Harvey Daggit and the Devil's Olives (2007)

harvey-daggit-and-the-devilOne thing about comedy is that there are so many different dimensions of the art form to explore, and it takes a lot of time and patience to discover what’s right and what doesn’t work. “Harvey Daggit” is a new approach from directors Larry and Aaron Longstreth, more of a dark and demented comedy. About olives. You have to give to the Longstreth’s for taking such a ridiculous concept and adding a sense of menace, and utter confusion to it. It’s not often you see a crime mystery that revolves around gardening. Well, there’s “The Godfather,” but you get the picture.

Harvey Daggit is a top detective who, along with his partner Monica Cruise, is interrogating a suspect who has a connection with a string of murders that tie in with a man named “The Harvester.” Doing his best impression of a tough talking gum shoe, Larry Longstreth is utterly zany as Harvey, a man whose methods of interrogation are borderline eccentric. After furious interrogations with a man named “The Rat,” he leads them to the home of the vicious killer “The Harvester,” who kills people and buries their bodies under his olive tree to create possibly some of the best olives ever made.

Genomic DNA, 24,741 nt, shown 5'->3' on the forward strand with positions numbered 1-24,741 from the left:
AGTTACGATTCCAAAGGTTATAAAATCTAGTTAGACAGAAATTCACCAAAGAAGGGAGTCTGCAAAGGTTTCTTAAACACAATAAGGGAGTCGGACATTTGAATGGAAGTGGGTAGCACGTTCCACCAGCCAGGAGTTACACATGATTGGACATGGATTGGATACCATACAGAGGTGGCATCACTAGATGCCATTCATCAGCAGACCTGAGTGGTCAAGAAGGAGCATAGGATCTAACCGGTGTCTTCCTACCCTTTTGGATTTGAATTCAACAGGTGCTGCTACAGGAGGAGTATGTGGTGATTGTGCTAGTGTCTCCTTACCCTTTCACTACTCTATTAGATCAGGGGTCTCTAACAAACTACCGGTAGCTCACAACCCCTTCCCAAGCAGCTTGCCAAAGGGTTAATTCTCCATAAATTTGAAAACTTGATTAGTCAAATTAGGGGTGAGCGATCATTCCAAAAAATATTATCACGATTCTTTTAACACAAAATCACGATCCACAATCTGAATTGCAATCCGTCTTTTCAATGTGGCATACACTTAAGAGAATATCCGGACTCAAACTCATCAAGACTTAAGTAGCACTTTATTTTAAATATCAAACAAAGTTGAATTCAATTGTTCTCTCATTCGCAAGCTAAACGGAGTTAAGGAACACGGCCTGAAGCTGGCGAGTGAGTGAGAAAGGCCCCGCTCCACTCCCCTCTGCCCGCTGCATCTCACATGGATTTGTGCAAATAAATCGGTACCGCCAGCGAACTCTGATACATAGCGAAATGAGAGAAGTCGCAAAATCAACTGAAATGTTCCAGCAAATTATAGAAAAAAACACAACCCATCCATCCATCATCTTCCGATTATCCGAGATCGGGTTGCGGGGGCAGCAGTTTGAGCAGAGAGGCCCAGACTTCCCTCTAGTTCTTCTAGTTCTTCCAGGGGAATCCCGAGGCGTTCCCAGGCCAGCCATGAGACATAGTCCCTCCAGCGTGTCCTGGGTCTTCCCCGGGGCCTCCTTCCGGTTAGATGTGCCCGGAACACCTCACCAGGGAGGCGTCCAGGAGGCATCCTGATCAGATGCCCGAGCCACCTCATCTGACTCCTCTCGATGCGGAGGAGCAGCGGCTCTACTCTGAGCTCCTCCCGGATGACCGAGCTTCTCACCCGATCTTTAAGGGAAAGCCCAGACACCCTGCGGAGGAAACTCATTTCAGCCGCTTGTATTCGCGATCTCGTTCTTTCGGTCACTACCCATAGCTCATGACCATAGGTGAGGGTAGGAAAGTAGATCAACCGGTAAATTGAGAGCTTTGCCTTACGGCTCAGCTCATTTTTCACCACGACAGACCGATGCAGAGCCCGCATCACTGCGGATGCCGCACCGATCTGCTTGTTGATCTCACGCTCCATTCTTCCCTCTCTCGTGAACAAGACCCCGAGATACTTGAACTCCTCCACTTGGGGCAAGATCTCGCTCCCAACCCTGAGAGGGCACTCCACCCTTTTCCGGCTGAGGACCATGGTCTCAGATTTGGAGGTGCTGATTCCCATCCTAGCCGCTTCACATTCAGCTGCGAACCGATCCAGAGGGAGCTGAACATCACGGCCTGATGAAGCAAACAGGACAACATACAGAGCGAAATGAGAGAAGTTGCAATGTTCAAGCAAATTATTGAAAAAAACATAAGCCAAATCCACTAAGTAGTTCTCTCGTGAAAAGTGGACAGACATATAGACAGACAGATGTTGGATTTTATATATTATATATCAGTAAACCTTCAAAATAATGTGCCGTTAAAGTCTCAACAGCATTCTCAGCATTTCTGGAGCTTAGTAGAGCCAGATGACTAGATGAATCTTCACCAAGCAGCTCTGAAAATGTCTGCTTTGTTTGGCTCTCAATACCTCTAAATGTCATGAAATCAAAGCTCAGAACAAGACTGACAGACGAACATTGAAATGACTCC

When Harvey raids the home, he learns the hard way, and that these olives are worth killing for. “Harvey Daggit” is probably the best directed film from the Bullcrank crew, with one of the better closing shots I’ve seen in their film gallery. With a light tint of green, the Longstreth brothers close their film on a sick, and rather funny note. Good performances, and very good direction make “Harvey Daggit,” yet another very funny film from the Longstreth brothers, with an unusual plot device that results in a grim yet pleasing climax.